New and Noteworthy: Steps to justice in El Estor, ADA turns 26, and interacting with people with disabilities

1.  Canadian Mining Company HudBay Minerals will be tried in Canadian courts for murdering, shooting, and gang-raping Guatemalans http://www.rightsaction.org/action-content/media-reports-precedent-setting-ruling-canada-against-hudbay-minerals-indigenous and http://www.chocversushudbay.com/ My posts tagged German Choc describe how the Guatemalan community El Estor was brutalized by the Canadian mining company HudBay Minerals. Between 2007 and 2009, eleven women from the town of Lote 8 were gang raped, community leader Adolfo Ich Chaman was murdered, and German Chub Choc was shot in an unprovoked attack. Since these attacks, German Chub Choc; Adolfo’s widow Angelica Choc; community leader Maria Choc; and Rosa Elbria Ich Choc and Margarita Caal Caal, two representatives from Lote 8 formed a delegation to seek justice against HudBay in the Canadian legal system. I am so happy to report that as declared on Tuesday, July 23rd, their case against HudBay will proceed to trial in Canada!

2. Americans with Disabilities Act (ADA) turned 23 goo.gl/nFrVfT AAPD (American Association for Persons with Disabilities) 2013 Interns produced this YouTube video explaining how the ADA has affected their lives.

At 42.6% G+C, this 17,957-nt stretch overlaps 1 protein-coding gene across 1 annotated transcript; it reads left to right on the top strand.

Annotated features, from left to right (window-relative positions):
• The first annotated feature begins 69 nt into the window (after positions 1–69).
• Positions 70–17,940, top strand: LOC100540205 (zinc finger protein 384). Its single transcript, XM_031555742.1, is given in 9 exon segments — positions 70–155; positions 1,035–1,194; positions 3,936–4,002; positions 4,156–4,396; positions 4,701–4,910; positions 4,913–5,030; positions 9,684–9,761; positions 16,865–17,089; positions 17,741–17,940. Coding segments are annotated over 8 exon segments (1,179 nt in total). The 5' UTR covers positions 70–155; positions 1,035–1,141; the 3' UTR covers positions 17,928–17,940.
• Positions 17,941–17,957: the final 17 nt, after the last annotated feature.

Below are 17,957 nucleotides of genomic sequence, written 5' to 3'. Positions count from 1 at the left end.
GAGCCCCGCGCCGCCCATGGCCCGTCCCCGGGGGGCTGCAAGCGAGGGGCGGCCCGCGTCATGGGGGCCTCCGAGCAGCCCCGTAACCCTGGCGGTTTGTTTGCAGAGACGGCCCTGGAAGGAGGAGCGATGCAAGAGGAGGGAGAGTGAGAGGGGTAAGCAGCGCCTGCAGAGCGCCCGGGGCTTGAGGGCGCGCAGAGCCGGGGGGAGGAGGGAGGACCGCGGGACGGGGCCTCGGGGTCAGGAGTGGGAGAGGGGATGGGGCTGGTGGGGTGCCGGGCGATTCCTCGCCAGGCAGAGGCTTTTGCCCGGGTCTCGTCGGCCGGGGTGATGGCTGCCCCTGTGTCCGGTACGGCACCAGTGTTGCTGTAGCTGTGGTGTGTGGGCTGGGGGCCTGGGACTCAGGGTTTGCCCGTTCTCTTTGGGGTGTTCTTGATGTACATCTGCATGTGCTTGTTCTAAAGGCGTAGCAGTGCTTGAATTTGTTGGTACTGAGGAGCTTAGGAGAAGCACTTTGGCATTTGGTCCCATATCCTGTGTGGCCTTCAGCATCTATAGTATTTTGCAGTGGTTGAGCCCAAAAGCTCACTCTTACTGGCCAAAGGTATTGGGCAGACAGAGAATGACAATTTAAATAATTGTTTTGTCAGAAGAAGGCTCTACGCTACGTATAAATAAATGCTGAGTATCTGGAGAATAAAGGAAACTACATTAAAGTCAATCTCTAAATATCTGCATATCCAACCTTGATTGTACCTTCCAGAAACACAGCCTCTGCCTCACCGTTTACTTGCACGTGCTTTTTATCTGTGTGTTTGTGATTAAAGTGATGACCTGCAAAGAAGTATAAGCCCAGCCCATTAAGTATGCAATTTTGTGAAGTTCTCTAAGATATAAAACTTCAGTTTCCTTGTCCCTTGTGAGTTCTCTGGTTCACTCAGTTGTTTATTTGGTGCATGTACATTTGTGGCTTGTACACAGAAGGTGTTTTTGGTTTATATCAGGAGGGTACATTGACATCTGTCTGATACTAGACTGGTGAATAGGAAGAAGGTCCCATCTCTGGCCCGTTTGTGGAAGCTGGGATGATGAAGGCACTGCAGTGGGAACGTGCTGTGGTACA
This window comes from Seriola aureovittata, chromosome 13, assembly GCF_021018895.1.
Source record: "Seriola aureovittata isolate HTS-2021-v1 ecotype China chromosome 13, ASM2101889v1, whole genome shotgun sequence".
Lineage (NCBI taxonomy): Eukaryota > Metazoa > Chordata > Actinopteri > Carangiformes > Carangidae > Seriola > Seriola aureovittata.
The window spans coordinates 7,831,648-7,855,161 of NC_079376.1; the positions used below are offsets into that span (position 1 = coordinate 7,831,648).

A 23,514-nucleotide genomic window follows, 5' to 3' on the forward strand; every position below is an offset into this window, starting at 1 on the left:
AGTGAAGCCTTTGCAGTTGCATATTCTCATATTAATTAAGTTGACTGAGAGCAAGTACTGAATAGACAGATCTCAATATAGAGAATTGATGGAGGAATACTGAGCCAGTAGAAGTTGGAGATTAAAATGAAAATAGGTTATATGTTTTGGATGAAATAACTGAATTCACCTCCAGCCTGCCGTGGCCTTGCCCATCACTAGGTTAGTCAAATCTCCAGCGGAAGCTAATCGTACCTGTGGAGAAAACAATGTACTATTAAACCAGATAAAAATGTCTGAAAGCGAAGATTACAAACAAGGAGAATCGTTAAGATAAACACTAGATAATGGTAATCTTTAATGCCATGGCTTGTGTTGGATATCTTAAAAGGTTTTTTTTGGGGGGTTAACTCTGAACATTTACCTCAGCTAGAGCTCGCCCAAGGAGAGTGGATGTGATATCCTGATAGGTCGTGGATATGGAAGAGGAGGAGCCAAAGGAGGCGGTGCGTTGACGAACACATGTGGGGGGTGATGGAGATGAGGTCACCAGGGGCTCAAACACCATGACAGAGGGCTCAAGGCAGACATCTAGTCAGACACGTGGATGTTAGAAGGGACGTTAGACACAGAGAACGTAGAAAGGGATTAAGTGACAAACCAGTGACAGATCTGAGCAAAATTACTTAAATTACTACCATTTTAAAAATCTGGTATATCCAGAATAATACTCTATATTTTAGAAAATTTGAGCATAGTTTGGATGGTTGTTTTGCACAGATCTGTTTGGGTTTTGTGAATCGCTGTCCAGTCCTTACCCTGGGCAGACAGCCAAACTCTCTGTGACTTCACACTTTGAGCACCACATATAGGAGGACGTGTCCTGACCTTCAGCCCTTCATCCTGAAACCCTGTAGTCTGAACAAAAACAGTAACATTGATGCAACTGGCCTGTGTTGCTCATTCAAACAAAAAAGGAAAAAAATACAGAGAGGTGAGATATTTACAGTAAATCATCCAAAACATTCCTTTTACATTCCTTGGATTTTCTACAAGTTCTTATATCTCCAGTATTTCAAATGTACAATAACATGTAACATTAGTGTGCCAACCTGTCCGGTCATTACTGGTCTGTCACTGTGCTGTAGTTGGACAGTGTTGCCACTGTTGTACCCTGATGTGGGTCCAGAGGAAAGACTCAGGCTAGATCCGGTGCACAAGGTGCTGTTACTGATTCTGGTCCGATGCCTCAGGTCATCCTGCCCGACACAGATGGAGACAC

3. Excellent Journalist Tiffiny Carlson gives an articulate explanation of 10 ways to interact with people with disabilities http://www.themobilityresource.com/10-correct-ways-to-interact-with-people-with-disabilities/ Tiffiny’s list is great, and I couldn’t agree more with Number 10 “the golden rule.” A few years ago, I was at the Association for Blind Citizen’s Holiday Party, having a great time meeting and chatting with folks with and without sight, but when two blind acquaintances started walking toward each other each unaware of each other’s presence, I became tongue-tied, unable to say the simplest thing to let them know each other was there because I was wracking my brain for the right thing to say to prevent them from bumping into each other. As they both came to a stop, aware of each other when their canes touched, I awkwardly asked, “so what do I say when I see someone blind about to bump into someone or something? Both people turned to look at me and said, “you can say stop.‘”

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2 comments

  1. Thanks for sharing – I volunteer as a judge for Maryland History Day and National History Day, and there was a really great documentary that some high-schoolers did on the ADA – I wish I could share it – they ended up winning one of the top places in the National Competition. And thanks for the list of 10 🙂

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